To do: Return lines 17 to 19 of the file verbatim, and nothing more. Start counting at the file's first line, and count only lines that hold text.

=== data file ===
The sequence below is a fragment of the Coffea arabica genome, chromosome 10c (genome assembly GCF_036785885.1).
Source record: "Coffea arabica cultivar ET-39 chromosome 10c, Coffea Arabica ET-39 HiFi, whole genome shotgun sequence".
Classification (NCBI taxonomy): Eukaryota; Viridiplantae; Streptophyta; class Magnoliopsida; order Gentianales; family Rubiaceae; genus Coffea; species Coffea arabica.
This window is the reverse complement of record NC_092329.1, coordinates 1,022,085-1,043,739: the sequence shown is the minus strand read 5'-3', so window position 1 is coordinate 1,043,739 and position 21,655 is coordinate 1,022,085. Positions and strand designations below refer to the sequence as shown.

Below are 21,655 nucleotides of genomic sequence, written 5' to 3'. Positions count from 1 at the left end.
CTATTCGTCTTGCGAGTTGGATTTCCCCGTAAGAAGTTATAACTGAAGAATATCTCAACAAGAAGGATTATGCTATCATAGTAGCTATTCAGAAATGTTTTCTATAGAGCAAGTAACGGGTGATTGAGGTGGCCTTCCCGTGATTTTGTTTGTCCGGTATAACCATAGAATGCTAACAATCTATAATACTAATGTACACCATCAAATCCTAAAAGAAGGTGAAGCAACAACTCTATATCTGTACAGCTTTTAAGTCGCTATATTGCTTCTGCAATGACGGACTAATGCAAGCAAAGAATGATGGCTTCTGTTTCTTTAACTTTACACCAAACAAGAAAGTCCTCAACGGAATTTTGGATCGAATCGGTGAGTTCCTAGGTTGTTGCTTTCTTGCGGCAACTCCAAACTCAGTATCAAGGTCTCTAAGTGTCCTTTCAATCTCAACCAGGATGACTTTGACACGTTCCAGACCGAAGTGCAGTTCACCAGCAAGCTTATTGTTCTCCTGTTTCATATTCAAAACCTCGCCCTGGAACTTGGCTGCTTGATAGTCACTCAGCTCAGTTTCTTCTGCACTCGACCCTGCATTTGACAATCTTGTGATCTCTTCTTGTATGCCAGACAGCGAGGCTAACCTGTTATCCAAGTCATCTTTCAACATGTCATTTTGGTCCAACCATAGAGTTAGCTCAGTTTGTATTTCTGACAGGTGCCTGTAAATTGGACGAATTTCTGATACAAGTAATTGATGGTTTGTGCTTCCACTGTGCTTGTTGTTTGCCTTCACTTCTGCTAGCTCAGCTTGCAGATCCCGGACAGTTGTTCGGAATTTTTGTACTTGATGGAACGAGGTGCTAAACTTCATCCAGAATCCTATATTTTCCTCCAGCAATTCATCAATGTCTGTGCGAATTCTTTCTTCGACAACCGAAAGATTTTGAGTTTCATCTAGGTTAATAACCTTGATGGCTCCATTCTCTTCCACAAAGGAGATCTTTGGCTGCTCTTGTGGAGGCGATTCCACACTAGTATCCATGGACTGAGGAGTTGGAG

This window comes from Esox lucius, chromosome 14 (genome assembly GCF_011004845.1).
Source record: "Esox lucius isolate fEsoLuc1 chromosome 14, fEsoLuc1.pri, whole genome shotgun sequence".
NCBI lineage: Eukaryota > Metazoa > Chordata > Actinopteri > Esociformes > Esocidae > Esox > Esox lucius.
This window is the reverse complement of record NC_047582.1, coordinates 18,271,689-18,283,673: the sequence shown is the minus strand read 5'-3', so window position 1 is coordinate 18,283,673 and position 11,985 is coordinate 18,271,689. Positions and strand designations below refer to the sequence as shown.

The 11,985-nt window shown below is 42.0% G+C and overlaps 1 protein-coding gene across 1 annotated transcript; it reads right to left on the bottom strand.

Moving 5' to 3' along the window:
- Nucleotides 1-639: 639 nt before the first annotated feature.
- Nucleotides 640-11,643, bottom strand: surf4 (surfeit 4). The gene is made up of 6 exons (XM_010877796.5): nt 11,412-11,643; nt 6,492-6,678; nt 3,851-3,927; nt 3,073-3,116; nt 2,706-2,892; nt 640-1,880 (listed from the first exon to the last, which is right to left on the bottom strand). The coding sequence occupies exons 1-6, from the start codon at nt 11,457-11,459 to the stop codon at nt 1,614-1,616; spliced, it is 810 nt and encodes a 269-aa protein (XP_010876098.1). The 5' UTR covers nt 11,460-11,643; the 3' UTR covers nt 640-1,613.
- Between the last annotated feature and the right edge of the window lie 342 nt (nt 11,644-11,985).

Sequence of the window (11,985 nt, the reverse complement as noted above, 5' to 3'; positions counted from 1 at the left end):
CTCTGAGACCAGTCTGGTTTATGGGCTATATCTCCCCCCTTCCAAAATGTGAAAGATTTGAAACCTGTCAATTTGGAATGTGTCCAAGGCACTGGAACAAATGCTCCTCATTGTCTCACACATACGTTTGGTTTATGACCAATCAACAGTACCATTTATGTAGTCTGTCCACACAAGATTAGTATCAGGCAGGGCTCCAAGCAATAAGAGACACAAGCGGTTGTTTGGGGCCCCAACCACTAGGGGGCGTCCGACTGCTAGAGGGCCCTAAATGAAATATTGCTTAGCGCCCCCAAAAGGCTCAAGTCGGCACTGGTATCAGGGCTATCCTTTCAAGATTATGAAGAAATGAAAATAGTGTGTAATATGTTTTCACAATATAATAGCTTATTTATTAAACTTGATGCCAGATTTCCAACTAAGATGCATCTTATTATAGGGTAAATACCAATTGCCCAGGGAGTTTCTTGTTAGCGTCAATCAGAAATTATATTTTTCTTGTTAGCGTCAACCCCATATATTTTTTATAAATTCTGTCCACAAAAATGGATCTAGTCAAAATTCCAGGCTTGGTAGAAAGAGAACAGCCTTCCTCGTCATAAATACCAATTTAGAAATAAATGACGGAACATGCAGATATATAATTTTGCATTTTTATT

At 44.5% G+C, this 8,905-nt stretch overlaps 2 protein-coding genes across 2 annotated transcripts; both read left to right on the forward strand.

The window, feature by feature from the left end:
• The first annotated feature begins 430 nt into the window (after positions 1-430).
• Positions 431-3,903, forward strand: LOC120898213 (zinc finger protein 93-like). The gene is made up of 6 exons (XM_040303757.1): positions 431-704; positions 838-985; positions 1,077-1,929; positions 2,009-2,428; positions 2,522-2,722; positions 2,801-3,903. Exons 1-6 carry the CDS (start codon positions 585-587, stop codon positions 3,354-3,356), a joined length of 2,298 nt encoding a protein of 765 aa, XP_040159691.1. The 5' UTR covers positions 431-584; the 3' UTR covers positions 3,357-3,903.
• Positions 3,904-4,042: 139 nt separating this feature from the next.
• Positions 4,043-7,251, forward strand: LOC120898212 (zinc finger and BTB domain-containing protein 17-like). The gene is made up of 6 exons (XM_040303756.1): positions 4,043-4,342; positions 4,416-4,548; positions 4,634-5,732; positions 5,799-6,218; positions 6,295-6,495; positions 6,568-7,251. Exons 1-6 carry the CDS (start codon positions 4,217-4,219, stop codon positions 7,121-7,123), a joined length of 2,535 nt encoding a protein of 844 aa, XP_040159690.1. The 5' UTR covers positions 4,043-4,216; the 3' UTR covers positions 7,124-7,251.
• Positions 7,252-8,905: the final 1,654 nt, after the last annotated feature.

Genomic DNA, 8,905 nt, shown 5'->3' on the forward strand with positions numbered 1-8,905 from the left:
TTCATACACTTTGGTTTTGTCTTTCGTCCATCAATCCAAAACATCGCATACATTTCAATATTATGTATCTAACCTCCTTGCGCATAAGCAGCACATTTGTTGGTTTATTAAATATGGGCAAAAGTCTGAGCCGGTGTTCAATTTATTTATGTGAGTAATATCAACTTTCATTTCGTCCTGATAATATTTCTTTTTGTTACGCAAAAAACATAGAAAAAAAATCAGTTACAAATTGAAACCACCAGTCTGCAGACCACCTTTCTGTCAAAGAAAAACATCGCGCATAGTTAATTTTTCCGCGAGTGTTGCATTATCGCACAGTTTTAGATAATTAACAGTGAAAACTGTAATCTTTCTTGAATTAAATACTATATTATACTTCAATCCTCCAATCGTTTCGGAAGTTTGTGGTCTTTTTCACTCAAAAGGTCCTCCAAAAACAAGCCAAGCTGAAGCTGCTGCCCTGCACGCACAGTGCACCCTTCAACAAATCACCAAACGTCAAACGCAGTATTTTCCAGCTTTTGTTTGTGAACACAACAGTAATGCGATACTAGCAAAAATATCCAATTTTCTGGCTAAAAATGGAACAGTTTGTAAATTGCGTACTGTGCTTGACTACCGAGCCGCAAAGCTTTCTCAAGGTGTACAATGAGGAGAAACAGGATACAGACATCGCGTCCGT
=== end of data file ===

CTCTGAGACCAGTCTGGTTTATGGGCTATATCTCCCCCCTTCCAAAATGTGAAAGATTTGAAACCTGTCAATTTGGAATGTGTCCAAGGCACTGGAACAAATGCTCCTCATTGTCTCACACATACGTTTGGTTTATGACCAATCAACAGTACCATTTATGTAGTCTGTCCACACAAGATTAGTATCAGGCAGGGCTCCAAGCAATAAGAGACACAAGCGGTTGTTTGGGGCCCCAACCACTAGGGGGCGTCCGACTGCTAGAGGGCCCTAAATGAAATATTGCTTAGCGCCCCCAAAAGGCTCAAGTCGGCACTGGTATCAGGGCTATCCTTTCAAGATTATGAAGAAATGAAAATAGTGTGTAATATGTTTTCACAATATAATAGCTTATTTATTAAACTTGATGCCAGATTTCCAACTAAGATGCATCTTATTATAGGGTAAATACCAATTGCCCAGGGAGTTTCTTGTTAGCGTCAATCAGAAATTATATTTTTCTTGTTAGCGTCAACCCCATATATTTTTTATAAATTCTGTCCACAAAAATGGATCTAGTCAAAATTCCAGGCTTGGTAGAAAGAGAACAGCCTTCCTCGTCATAAATACCAATTTAGAAATAAATGACGGAACATGCAGATATATAATTTTGCATTTTTATT

At 44.5% G+C, this 8,905-nt stretch overlaps 2 protein-coding genes across 2 annotated transcripts; both read left to right on the forward strand.

The window, feature by feature from the left end: